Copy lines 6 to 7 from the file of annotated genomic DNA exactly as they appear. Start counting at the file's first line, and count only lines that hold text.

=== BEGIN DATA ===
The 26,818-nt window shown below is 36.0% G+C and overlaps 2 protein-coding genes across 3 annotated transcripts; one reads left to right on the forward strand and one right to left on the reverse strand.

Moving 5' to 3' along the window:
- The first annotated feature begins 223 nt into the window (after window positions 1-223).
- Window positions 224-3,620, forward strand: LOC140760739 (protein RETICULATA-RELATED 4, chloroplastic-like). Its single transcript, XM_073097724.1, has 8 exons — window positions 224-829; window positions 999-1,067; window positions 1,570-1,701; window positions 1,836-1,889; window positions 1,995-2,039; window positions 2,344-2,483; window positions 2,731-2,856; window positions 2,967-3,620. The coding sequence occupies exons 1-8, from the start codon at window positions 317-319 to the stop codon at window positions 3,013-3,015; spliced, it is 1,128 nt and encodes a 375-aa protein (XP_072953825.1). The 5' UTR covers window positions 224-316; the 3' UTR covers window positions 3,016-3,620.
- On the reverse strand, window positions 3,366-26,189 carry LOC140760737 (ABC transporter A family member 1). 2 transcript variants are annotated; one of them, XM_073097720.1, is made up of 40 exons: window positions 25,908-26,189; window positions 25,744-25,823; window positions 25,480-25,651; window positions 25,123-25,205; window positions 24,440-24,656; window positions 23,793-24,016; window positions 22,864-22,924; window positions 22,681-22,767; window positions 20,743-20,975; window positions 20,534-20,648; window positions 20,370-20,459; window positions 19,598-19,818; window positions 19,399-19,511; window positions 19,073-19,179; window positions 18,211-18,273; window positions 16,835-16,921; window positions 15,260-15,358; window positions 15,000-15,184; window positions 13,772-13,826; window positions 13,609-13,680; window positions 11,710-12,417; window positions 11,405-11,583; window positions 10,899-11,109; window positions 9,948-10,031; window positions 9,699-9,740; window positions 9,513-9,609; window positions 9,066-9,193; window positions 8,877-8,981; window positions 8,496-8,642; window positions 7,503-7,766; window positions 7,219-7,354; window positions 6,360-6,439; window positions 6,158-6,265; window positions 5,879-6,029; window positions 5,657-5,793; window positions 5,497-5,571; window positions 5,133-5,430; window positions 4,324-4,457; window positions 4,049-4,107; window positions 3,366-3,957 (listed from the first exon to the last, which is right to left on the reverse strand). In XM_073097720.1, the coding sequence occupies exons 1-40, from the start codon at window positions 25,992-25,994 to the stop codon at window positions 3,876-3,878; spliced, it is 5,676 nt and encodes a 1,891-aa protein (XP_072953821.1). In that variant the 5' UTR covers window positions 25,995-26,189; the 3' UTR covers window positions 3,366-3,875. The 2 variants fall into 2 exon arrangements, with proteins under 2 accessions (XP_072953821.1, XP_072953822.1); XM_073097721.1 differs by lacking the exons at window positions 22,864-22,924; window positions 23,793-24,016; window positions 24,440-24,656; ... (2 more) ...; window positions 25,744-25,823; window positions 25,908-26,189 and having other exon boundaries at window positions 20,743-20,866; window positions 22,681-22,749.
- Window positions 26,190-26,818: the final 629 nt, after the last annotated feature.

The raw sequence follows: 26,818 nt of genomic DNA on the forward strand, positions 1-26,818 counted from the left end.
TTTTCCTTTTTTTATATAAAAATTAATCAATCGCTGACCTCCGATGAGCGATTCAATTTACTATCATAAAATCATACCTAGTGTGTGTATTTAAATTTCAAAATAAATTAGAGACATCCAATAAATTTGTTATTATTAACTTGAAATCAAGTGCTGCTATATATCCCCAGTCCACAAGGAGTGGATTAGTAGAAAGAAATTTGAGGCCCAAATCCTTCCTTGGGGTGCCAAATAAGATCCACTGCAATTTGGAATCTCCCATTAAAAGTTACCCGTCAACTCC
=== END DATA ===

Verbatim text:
- Window positions 26,190-26,818: the final 629 nt, after the last annotated feature.

The raw sequence follows: 26,818 nt of genomic DNA on the forward strand, positions 1-26,818 counted from the left end.